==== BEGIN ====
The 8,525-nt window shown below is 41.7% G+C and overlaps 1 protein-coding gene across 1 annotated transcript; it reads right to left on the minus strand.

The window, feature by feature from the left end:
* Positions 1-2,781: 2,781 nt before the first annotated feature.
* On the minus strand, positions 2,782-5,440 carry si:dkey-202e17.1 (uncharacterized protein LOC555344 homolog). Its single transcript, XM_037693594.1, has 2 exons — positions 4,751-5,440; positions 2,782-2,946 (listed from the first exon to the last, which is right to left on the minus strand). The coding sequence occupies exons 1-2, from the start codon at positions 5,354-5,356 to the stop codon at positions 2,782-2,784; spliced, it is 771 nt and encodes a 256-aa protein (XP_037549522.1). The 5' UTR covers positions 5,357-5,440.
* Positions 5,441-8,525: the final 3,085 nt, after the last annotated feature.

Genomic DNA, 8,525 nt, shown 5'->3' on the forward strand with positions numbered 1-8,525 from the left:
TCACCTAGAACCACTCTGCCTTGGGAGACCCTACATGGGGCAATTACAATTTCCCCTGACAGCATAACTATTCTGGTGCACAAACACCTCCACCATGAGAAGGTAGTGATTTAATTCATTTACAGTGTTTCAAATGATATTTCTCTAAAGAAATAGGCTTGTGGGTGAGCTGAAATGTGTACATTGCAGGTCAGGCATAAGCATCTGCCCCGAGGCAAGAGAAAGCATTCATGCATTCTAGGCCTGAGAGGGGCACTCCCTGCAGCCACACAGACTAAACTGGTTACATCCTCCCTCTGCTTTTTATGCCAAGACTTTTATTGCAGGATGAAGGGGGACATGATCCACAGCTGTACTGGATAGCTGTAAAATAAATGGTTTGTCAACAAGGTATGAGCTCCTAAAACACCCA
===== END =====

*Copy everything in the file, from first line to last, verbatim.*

The 8,525-nt window shown below is 41.7% G+C and overlaps 1 protein-coding gene across 1 annotated transcript; it reads right to left on the minus strand.

The window, feature by feature from the left end:
* Positions 1-2,781: 2,781 nt before the first annotated feature.
* On the minus strand, positions 2,782-5,440 carry si:dkey-202e17.1 (uncharacterized protein LOC555344 homolog). Its single transcript, XM_037693594.1, has 2 exons — positions 4,751-5,440; positions 2,782-2,946 (listed from the first exon to the last, which is right to left on the minus strand). The coding sequence occupies exons 1-2, from the start codon at positions 5,354-5,356 to the stop codon at positions 2,782-2,784; spliced, it is 771 nt and encodes a 256-aa protein (XP_037549522.1). The 5' UTR covers positions 5,357-5,440.
* Positions 5,441-8,525: the final 3,085 nt, after the last annotated feature.

Genomic DNA, 8,525 nt, shown 5'->3' on the forward strand with positions numbered 1-8,525 from the left:
TCACCTAGAACCACTCTGCCTTGGGAGACCCTACATGGGGCAATTACAATTTCCCCTGACAGCATAACTATTCTGGTGCACAAACACCTCCACCATGAGAAGGTAGTGATTTAATTCATTTACAGTGTTTCAAATGATATTTCTCTAAAGAAATAGGCTTGTGGGTGAGCTGAAATGTGTACATTGCAGGTCAGGCATAAGCATCTGCCCCGAGGCAAGAGAAAGCATTCATGCATTCTAGGCCTGAGAGGGGCACTCCCTGCAGCCACACAGACTAAACTGGTTACATCCTCCCTCTGCTTTTTATGCCAAGACTTTTATTGCAGGATGAAGGGGGACATGATCCACAGCTGTACTGGATAGCTGTAAAATAAATGGTTTGTCAACAAGGTATGAGCTCCTAAAACACCCA